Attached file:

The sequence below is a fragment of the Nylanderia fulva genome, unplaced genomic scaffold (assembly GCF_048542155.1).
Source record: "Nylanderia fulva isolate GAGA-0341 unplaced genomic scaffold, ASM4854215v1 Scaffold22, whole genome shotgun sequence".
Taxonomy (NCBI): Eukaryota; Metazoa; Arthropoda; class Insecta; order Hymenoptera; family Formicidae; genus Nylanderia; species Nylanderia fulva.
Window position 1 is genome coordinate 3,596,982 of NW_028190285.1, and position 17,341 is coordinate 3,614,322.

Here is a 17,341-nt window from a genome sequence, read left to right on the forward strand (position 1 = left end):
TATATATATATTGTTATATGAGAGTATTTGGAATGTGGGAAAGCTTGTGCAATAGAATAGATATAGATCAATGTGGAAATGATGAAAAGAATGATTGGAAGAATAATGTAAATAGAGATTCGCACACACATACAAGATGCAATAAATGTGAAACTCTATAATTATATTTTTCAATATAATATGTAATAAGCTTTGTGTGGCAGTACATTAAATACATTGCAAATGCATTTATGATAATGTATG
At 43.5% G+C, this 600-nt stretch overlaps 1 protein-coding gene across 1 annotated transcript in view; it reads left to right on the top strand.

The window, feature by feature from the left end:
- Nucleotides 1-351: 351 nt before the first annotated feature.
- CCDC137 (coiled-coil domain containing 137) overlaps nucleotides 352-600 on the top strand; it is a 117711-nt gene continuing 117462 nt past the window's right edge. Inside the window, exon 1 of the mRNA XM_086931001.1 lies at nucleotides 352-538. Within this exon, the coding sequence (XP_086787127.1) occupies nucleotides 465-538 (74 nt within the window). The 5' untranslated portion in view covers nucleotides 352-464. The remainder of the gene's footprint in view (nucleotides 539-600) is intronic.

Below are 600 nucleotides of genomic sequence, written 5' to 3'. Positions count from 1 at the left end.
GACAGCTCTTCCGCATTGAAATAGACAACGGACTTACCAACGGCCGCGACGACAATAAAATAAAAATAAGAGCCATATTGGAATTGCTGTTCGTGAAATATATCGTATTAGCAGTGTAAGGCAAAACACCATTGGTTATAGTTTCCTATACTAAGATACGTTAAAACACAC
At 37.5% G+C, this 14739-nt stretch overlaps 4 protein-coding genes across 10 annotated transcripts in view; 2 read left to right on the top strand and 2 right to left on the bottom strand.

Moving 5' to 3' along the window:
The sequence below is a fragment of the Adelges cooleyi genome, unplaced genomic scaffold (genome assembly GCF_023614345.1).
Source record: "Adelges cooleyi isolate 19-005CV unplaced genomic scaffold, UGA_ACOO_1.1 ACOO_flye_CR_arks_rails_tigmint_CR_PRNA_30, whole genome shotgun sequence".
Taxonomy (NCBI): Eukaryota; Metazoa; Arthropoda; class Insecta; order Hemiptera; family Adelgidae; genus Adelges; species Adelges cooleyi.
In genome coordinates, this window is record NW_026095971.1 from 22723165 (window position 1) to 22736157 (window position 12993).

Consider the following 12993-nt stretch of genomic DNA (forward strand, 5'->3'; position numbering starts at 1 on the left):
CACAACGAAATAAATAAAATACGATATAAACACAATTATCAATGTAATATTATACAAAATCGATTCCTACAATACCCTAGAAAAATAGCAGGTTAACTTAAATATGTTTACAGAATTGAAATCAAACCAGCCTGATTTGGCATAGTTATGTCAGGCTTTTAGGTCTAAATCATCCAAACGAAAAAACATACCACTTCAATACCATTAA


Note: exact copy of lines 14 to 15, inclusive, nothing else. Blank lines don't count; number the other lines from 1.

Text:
Moving 5' to 3' along the window:
The sequence below is a fragment of the Adelges cooleyi genome, unplaced genomic scaffold (genome assembly GCF_023614345.1).